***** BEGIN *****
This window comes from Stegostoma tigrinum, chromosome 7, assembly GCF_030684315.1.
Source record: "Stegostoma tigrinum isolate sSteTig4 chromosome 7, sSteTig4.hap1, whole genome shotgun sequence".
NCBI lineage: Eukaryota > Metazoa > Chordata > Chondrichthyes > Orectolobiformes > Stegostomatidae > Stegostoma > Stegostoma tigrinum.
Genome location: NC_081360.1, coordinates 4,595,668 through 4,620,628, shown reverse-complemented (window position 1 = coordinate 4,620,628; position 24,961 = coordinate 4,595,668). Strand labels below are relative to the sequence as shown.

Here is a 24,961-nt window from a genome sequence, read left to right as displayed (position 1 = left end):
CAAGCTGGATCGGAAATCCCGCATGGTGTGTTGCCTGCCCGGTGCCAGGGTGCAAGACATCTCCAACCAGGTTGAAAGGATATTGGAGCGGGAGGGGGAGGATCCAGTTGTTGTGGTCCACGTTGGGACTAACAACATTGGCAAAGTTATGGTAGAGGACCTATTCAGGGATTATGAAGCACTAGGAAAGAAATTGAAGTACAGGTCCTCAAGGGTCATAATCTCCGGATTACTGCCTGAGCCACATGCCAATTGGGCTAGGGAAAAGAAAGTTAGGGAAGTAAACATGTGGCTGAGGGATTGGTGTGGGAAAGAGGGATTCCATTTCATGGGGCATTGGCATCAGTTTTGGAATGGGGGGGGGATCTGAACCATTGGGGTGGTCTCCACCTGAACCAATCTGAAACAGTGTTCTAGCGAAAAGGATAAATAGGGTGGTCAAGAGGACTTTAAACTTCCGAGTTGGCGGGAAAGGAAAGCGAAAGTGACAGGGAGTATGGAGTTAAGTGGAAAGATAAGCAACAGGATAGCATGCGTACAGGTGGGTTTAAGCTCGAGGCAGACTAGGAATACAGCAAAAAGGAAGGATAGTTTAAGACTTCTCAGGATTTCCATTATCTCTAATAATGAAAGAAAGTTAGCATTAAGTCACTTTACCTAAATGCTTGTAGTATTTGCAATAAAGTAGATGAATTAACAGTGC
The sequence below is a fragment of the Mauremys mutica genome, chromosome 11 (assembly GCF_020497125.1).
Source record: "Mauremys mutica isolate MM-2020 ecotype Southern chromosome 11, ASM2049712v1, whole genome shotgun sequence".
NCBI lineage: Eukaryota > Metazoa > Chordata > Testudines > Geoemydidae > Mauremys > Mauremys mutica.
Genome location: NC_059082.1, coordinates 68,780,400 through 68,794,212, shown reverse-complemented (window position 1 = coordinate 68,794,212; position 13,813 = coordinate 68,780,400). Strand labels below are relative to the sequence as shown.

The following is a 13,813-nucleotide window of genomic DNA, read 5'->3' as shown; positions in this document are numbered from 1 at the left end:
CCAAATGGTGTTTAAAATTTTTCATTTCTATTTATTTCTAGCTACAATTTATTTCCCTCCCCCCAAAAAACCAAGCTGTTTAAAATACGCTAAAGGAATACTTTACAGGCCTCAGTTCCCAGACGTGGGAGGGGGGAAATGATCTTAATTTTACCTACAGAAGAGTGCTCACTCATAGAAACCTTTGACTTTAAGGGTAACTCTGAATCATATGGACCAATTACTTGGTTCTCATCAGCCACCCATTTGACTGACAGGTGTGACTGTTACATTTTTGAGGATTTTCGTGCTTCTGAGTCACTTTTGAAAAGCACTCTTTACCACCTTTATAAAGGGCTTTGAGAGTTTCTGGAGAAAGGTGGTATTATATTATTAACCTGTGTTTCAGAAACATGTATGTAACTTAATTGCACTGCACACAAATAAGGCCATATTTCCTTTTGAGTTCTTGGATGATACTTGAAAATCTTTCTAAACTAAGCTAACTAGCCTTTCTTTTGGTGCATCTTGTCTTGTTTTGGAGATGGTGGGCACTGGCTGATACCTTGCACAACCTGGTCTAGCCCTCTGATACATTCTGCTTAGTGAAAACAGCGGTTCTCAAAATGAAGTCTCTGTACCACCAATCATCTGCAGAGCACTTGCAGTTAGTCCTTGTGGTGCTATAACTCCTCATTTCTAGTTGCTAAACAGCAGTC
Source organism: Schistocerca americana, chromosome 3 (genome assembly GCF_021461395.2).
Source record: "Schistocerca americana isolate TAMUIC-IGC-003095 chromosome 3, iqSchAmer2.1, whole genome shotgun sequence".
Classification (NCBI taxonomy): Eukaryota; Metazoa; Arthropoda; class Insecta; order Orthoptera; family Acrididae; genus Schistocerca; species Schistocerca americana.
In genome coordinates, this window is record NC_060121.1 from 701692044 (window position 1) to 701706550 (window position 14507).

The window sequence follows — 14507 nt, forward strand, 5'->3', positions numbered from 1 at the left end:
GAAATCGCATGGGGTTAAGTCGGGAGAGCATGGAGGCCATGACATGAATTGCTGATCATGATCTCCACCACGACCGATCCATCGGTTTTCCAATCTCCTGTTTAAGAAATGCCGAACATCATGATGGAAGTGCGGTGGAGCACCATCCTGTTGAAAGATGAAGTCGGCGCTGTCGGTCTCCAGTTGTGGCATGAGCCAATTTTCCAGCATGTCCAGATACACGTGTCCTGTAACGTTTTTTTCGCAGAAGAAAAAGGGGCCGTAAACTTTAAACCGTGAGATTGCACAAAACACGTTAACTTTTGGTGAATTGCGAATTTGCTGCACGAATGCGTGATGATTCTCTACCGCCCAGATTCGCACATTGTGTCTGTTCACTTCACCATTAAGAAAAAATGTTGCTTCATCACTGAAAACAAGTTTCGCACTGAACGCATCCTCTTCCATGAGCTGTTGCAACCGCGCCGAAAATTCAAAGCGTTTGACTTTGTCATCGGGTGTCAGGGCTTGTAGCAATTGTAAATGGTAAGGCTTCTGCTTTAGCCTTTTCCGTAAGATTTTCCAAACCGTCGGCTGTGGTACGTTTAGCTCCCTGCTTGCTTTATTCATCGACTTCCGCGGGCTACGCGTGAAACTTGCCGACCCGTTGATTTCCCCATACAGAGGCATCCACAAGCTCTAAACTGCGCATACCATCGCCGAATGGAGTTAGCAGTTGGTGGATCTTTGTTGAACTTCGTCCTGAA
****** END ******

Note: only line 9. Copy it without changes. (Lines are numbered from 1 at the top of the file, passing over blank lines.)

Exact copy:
NCBI lineage: Eukaryota > Metazoa > Chordata > Testudines > Geoemydidae > Mauremys > Mauremys mutica.